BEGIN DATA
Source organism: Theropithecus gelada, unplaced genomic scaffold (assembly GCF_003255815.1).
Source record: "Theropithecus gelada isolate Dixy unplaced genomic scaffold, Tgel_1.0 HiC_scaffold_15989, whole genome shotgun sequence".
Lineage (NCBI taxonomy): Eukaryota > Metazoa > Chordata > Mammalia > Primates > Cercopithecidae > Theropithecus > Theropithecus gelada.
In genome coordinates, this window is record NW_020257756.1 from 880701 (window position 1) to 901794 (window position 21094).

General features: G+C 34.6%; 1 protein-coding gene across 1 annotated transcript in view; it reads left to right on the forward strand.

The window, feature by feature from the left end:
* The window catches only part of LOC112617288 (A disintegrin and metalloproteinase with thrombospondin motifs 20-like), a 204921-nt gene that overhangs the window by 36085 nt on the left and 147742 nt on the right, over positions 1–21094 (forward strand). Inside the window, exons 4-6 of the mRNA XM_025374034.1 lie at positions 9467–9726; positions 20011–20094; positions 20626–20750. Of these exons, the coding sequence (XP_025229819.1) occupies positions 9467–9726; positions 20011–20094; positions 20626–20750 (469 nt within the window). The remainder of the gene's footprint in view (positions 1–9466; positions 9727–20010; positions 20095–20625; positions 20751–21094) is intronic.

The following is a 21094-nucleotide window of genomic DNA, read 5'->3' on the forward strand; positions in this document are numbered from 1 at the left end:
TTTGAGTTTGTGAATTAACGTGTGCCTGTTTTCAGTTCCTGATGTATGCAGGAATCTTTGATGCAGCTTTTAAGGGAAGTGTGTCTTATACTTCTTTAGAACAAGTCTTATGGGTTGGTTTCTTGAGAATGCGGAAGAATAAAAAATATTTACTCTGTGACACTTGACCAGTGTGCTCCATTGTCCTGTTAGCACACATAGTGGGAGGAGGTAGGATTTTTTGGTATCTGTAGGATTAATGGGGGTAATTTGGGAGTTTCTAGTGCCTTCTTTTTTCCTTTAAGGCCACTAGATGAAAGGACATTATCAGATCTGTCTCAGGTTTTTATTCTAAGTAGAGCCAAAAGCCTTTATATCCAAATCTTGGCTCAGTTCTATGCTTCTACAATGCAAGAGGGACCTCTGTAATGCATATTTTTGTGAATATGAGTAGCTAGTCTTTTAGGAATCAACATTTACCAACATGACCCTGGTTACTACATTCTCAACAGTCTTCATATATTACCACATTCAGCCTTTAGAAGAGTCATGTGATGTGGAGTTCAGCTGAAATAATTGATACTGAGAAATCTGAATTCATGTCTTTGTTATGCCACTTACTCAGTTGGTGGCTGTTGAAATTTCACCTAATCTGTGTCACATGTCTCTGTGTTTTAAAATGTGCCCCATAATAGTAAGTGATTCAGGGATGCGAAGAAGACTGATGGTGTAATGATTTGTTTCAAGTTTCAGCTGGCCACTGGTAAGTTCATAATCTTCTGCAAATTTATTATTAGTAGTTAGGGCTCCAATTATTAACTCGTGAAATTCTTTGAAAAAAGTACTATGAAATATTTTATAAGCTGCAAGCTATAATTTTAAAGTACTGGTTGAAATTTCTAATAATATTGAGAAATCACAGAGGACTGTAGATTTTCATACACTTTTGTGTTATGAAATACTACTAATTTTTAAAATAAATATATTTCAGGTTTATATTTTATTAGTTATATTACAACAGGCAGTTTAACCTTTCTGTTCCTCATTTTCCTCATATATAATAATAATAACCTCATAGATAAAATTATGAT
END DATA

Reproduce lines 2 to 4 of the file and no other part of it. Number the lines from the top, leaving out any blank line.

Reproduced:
Source record: "Theropithecus gelada isolate Dixy unplaced genomic scaffold, Tgel_1.0 HiC_scaffold_15989, whole genome shotgun sequence".
Lineage (NCBI taxonomy): Eukaryota > Metazoa > Chordata > Mammalia > Primates > Cercopithecidae > Theropithecus > Theropithecus gelada.
In genome coordinates, this window is record NW_020257756.1 from 880701 (window position 1) to 901794 (window position 21094).